“Especially when shareholders are very angry about the proposed sale and furthermore have been denied access to the details of the sale agreement partly by the very same council officers and councillors who are said to be involved in setting up a business structure to buy the land the pensioner housing is built on.
Also, if this is all true [and it’s bad enough if it is] does this therefore questionable sale still fall within the mandate of being considered a community housing provider in a legal and statutory sense if the community provider leases the land and doesn’t own it?”
“Community housing providers are eligible for tax and Government financial benefits but will the landowners, if they are a separate entity, also be eligible for Government discounts? Or will the new landowners charge leases based on indirectly financially benefiting from Government tax and other financial incentives provided by the Government to the community housing provider?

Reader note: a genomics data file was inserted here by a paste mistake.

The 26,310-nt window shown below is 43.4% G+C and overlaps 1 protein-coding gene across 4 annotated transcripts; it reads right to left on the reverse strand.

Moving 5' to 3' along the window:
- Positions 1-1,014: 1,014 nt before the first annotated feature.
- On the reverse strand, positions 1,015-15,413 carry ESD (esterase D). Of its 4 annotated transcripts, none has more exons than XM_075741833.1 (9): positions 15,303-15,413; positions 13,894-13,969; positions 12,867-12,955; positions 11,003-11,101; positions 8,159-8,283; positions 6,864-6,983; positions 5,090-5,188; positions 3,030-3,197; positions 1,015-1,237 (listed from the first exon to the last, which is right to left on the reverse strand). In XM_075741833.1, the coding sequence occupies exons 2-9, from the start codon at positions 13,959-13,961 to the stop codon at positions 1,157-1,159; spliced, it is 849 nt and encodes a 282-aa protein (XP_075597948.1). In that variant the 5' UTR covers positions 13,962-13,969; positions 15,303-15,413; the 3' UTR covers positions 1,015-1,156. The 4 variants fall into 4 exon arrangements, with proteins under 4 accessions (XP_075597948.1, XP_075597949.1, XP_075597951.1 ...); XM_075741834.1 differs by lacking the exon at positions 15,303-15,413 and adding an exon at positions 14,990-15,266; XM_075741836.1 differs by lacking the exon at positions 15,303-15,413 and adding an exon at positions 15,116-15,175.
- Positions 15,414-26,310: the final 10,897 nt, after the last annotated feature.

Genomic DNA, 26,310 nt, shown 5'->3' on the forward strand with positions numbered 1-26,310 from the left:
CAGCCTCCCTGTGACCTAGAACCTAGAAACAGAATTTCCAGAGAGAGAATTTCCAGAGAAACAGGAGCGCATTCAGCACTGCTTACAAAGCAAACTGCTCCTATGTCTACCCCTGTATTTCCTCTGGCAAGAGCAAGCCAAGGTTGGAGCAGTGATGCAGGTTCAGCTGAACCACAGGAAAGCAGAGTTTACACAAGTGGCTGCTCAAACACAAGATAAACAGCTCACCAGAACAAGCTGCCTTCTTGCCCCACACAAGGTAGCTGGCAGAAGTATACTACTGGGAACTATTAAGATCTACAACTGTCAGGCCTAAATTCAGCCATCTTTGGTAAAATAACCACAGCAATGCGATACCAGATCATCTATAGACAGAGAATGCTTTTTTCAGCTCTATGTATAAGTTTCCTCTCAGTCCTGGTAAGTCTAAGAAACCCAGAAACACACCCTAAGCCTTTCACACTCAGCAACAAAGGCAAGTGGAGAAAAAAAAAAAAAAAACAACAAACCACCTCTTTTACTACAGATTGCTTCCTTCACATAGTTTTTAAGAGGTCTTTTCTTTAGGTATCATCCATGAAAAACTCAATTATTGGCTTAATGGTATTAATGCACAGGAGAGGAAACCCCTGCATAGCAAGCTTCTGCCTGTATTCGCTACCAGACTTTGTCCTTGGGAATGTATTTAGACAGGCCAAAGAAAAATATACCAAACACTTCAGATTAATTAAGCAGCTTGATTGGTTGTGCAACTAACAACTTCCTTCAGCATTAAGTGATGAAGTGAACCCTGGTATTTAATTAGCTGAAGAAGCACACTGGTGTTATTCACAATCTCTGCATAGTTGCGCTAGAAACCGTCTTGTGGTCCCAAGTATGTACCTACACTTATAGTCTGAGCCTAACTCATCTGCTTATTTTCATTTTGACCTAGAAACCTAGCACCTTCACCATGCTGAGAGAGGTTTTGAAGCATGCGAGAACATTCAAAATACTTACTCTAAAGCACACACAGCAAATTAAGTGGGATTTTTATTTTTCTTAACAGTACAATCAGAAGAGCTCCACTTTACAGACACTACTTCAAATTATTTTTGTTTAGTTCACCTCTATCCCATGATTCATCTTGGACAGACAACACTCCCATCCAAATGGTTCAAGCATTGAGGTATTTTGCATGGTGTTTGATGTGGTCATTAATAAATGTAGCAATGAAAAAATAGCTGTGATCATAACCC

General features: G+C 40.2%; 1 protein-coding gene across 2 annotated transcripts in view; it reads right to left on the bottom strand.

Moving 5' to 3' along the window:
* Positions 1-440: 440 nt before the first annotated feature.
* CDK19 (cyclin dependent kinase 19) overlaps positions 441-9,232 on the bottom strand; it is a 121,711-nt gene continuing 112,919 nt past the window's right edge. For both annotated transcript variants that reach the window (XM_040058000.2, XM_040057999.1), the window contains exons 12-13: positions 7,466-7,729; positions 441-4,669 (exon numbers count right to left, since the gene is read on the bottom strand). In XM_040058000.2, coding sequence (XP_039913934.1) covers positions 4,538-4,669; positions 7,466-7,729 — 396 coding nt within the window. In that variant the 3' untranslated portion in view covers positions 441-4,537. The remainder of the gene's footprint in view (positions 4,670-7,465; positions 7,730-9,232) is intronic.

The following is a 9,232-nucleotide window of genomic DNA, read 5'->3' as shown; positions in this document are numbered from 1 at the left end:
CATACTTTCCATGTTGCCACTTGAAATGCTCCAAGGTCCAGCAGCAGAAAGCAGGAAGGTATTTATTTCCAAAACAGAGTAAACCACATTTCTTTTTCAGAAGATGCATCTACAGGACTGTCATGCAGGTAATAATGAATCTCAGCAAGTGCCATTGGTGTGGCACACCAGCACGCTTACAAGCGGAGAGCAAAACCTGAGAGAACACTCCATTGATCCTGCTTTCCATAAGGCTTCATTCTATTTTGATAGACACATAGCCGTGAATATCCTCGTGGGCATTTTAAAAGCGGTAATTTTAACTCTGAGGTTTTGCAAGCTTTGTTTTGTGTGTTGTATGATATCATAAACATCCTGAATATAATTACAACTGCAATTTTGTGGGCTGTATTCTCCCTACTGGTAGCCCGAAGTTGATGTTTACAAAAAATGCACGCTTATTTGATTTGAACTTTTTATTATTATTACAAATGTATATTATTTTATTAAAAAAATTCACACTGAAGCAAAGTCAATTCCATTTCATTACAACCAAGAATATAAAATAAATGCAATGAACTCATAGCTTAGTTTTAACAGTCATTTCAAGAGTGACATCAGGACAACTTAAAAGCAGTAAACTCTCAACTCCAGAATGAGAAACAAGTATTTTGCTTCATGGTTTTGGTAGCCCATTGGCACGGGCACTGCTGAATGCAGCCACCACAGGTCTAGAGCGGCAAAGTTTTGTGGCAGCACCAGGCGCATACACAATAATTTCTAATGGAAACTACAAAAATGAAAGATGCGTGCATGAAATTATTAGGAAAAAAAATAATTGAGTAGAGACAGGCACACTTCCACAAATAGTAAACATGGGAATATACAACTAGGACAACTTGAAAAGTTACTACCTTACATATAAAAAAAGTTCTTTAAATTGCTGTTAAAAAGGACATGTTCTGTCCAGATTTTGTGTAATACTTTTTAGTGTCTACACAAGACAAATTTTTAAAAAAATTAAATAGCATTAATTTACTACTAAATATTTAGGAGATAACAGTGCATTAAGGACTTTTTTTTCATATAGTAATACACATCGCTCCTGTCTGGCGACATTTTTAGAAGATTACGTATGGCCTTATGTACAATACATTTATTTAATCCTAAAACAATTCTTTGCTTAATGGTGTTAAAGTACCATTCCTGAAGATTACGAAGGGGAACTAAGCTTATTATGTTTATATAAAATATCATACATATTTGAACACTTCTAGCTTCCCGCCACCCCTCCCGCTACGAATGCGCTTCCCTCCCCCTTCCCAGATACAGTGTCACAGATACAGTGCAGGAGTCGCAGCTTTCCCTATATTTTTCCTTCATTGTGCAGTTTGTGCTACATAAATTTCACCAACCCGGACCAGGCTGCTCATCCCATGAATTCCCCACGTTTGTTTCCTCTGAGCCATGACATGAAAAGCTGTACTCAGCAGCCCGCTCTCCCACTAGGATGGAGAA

“All this does is raise further concerns about what kind of deal has been done and whether it is true the land will be leased to a community housing provider already publicly named as the Sisters of Compassion.
“We have grave concerns whether this sale agreement conforms with expected practice in the provision of community housing services. What would happen if the leases go up and then these increases are passed on to the tenants? How would that be fulfilling the community housing contract?